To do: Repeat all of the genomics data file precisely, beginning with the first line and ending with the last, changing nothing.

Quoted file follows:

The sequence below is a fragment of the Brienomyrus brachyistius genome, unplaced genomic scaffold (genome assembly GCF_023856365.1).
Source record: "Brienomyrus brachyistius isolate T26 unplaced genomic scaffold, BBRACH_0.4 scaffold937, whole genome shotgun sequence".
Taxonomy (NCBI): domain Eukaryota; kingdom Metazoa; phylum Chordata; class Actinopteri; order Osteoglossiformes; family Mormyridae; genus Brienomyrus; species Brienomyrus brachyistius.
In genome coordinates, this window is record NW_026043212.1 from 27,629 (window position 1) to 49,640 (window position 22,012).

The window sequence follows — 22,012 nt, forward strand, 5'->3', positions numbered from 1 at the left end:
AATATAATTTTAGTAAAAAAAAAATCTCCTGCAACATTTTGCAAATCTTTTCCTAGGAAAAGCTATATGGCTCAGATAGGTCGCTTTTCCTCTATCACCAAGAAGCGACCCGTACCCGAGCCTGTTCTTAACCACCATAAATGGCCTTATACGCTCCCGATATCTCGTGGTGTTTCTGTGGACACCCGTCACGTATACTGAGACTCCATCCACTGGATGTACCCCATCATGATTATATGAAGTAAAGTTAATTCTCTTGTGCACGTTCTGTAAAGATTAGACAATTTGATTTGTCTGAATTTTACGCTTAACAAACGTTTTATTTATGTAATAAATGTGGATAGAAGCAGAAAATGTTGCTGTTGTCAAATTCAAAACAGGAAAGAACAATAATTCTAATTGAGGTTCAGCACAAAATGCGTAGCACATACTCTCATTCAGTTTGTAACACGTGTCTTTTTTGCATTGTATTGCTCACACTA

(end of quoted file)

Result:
The sequence below is a fragment of the Brienomyrus brachyistius genome, unplaced genomic scaffold (genome assembly GCF_023856365.1).
Source record: "Brienomyrus brachyistius isolate T26 unplaced genomic scaffold, BBRACH_0.4 scaffold937, whole genome shotgun sequence".
Taxonomy (NCBI): domain Eukaryota; kingdom Metazoa; phylum Chordata; class Actinopteri; order Osteoglossiformes; family Mormyridae; genus Brienomyrus; species Brienomyrus brachyistius.
In genome coordinates, this window is record NW_026043212.1 from 27,629 (window position 1) to 49,640 (window position 22,012).

The window sequence follows — 22,012 nt, forward strand, 5'->3', positions numbered from 1 at the left end:
AATATAATTTTAGTAAAAAAAAAATCTCCTGCAACATTTTGCAAATCTTTTCCTAGGAAAAGCTATATGGCTCAGATAGGTCGCTTTTCCTCTATCACCAAGAAGCGACCCGTACCCGAGCCTGTTCTTAACCACCATAAATGGCCTTATACGCTCCCGATATCTCGTGGTGTTTCTGTGGACACCCGTCACGTATACTGAGACTCCATCCACTGGATGTACCCCATCATGATTATATGAAGTAAAGTTAATTCTCTTGTGCACGTTCTGTAAAGATTAGACAATTTGATTTGTCTGAATTTTACGCTTAACAAACGTTTTATTTATGTAATAAATGTGGATAGAAGCAGAAAATGTTGCTGTTGTCAAATTCAAAACAGGAAAGAACAATAATTCTAATTGAGGTTCAGCACAAAATGCGTAGCACATACTCTCATTCAGTTTGTAACACGTGTCTTTTTTGCATTGTATTGCTCACACTA